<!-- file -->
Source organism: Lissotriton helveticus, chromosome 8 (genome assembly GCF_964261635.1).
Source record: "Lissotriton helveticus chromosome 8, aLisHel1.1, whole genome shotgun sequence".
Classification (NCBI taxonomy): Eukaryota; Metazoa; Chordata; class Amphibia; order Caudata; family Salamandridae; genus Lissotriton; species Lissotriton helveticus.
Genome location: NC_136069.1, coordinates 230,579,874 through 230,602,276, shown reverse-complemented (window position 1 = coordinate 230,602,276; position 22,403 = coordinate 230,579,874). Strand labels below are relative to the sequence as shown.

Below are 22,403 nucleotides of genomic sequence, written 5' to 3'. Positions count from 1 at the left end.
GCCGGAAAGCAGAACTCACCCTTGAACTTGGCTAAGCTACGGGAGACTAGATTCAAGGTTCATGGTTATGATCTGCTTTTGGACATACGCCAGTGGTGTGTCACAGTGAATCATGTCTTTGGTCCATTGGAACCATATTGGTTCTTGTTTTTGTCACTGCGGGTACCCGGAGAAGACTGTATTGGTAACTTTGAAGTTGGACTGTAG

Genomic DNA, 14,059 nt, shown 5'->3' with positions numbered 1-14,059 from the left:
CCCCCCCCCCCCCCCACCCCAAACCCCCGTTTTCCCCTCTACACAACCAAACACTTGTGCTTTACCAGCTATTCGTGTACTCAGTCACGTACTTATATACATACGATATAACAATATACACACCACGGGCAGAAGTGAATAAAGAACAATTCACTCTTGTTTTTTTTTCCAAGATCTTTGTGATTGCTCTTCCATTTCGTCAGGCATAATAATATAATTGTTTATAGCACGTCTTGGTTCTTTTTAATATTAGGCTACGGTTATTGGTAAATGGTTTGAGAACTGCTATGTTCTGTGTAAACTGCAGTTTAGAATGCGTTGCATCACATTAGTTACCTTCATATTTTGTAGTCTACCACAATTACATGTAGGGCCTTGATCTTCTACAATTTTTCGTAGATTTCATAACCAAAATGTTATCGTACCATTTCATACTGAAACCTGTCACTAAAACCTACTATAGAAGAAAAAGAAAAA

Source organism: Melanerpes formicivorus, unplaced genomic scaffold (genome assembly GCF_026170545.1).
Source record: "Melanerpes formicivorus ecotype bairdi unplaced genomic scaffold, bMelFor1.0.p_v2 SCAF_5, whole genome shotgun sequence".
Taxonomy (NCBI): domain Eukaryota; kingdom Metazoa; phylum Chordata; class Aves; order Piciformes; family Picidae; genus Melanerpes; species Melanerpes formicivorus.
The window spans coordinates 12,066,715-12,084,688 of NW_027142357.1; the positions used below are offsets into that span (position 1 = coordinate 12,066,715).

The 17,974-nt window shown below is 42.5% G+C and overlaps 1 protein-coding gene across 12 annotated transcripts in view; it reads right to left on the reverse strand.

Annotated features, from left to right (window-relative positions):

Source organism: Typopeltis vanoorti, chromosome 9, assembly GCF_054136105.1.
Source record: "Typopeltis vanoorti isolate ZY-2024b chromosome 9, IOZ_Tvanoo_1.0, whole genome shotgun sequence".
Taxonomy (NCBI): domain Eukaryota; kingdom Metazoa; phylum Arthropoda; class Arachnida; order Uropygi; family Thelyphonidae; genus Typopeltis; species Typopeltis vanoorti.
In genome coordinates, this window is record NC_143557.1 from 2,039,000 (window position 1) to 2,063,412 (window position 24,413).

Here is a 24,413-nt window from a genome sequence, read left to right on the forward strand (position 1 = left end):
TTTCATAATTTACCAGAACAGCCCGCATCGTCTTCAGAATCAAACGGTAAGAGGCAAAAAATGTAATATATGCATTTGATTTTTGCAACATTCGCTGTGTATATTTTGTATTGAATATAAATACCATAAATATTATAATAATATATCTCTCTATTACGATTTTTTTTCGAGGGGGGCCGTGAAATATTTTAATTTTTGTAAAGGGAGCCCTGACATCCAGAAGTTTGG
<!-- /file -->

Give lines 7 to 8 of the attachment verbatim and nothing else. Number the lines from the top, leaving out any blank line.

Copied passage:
Genomic DNA, 14,059 nt, shown 5'->3' with positions numbered 1-14,059 from the left:
CCCCCCCCCCCCCCCACCCCAAACCCCCGTTTTCCCCTCTACACAACCAAACACTTGTGCTTTACCAGCTATTCGTGTACTCAGTCACGTACTTATATACATACGATATAACAATATACACACCACGGGCAGAAGTGAATAAAGAACAATTCACTCTTGTTTTTTTTTCCAAGATCTTTGTGATTGCTCTTCCATTTCGTCAGGCATAATAATATAATTGTTTATAGCACGTCTTGGTTCTTTTTAATATTAGGCTACGGTTATTGGTAAATGGTTTGAGAACTGCTATGTTCTGTGTAAACTGCAGTTTAGAATGCGTTGCATCACATTAGTTACCTTCATATTTTGTAGTCTACCACAATTACATGTAGGGCCTTGATCTTCTACAATTTTTCGTAGATTTCATAACCAAAATGTTATCGTACCATTTCATACTGAAACCTGTCACTAAAACCTACTATAGAAGAAAAAGAAAAA